A Minnesota federal judge on Wednesday gave her initial blessing to an up to $3.5 million deal resolving a suit alleging that convenience store chain SuperAmerica violated the Telephone Consumer Protection Act by sending unsolicited texts, conditionally certifying the class in the process.
The Ninth Circuit allowed the U.S. Chamber of Commerce Thursday to support a request by a subsidiary of oilfield services giant Schlumberger Ltd. that the court reconsider its decision to revive a proposed class action alleging the company violated the Fair Credit Reporting Act when conducting preemployment background checks.
An Illinois federal judge on Thursday gave final approval to a $76 million deal resolving a class action accusing several cruise marketing companies of robocalling potentially millions of Americans, with the stipulation that the court must give prior approval to any gifting of unclaimed settlement funds.
A Washington federal judge on Wednesday gave his initial blessing to a $5.3 million deal resolving a class action accusing a taxi company and a cab-hailing app of sending unwanted commercial text messages after more than four years of litigation.
Ransomware attacks are an expanding plague in the corporate arena, and data-rich law firms are an attractive target for cybercriminals in search of sensitive information that will garner them big payouts, a digital forensics specialist said during a cybersecurity panel discussion on Thursday.
A unanimous California Supreme Court on Thursday ruled that public officials' communications about government business on their personal accounts or devices are subject to scrutiny under the California Public Records Act, a decision praised by open government adovcates as a win for transparency.
Uber and an Illinois woman accusing the company of sending unwanted text messages in violation of the Telephone Consumer Protection Act will be entering mediation, an Illinois federal court said Thursday, and they may be joined by California text recipients in similar litigation.
Facebook Inc. has reached a nonmonetary settlement with a national class of users in which it has agreed to cease the practice of using and sharing data exchanged in private messages to boost targeted advertising, according to a Wednesday filing in California federal court.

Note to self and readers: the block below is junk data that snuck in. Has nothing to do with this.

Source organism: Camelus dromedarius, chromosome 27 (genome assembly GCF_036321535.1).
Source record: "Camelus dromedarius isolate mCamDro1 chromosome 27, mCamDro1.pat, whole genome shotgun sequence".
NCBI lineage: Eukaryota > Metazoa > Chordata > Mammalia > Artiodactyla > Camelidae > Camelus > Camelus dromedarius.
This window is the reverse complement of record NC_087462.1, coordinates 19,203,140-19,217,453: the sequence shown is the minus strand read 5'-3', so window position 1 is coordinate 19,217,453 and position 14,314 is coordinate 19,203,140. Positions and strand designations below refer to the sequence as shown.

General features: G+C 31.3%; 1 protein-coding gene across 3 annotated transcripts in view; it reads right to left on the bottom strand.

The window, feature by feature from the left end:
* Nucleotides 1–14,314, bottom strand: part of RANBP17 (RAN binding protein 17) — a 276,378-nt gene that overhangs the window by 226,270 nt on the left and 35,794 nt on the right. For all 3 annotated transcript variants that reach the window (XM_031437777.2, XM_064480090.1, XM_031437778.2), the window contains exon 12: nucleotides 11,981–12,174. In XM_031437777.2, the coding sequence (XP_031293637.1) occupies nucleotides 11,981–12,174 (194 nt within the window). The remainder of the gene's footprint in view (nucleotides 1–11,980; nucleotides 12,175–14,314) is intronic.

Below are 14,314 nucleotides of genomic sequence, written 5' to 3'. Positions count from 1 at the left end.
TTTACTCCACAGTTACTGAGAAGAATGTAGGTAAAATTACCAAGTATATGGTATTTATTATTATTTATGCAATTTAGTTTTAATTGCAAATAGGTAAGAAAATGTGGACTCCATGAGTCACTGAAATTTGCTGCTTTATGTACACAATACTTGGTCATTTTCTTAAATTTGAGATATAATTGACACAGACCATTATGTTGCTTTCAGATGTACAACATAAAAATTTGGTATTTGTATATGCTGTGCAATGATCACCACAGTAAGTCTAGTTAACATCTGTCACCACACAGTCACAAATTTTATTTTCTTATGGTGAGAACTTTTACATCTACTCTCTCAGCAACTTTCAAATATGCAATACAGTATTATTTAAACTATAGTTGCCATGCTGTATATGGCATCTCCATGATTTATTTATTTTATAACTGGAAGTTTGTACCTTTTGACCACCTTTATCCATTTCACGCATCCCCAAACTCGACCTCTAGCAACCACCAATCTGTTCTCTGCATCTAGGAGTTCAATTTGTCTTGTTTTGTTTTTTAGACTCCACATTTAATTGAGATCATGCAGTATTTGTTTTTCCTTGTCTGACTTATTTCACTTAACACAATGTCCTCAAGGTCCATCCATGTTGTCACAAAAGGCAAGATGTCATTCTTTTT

The U.S. Equal Employment Opportunity Commission asked a D.C. federal judge Wednesday to toss the AARP's challenge of a pair of agency rules letting employers raise insurance premiums for workers who don't take part in wellness programs, saying the groups lacks standing to challenge the regulations on its members' behalf.
Columbia Sportswear Co. on Wednesday filed a lawsuit in Oregon federal court accusing a former employee in its information technology department of illegally hacking into its computer system after he resigned and assessing highly confidential company information for the benefit of the company's business partner that hired him.
The U.S. House of Representatives' technology committee on Wednesday advanced a legislative proposal that would push federal agencies to follow a widely accepted voluntary cybersecurity framework developed through a collaboration between the National Institute of Standards and Technology and the private sector three years ago.
The Federal Communications Commission’s Republican majority voted Wednesday to hold off on implementing a data security rule set to take effect Thursday that was part of Obama-era privacy regulations for broadband providers, hitting pause until the FCC decides how to address the broader rules.
A Florida federal judge gave preliminary approval on Tuesday to a proposed $1.2 million settlement between Microsoft Corp. and a proposed class of consumers who allege the company’s physical store receipts displayed too many digits of their credit card numbers, putting them at risk for identity theft.
California-based organic baby food maker Once Upon a Farm slapped Abbott Laboratories with a complaint Wednesday in California federal court claiming its trademarked name was ripped off and placed on the packaging of the health care giant’s own Similac baby formula.
A pair of website owners on Monday succeeded in halting the enforcement of a California law that keeps them from posting online the personal information of state legislators who voted in favor of a recent gun control measure, when a California federal judge issued a preliminary injunction.
The U.S. Department of Justice unsealed indictments on Wednesday charging 19 individuals from Israel and Europe in a conspiracy that allegedly duped finance employees with fake corporate transactions, scammed online car buyers and laundered the criminal proceeds.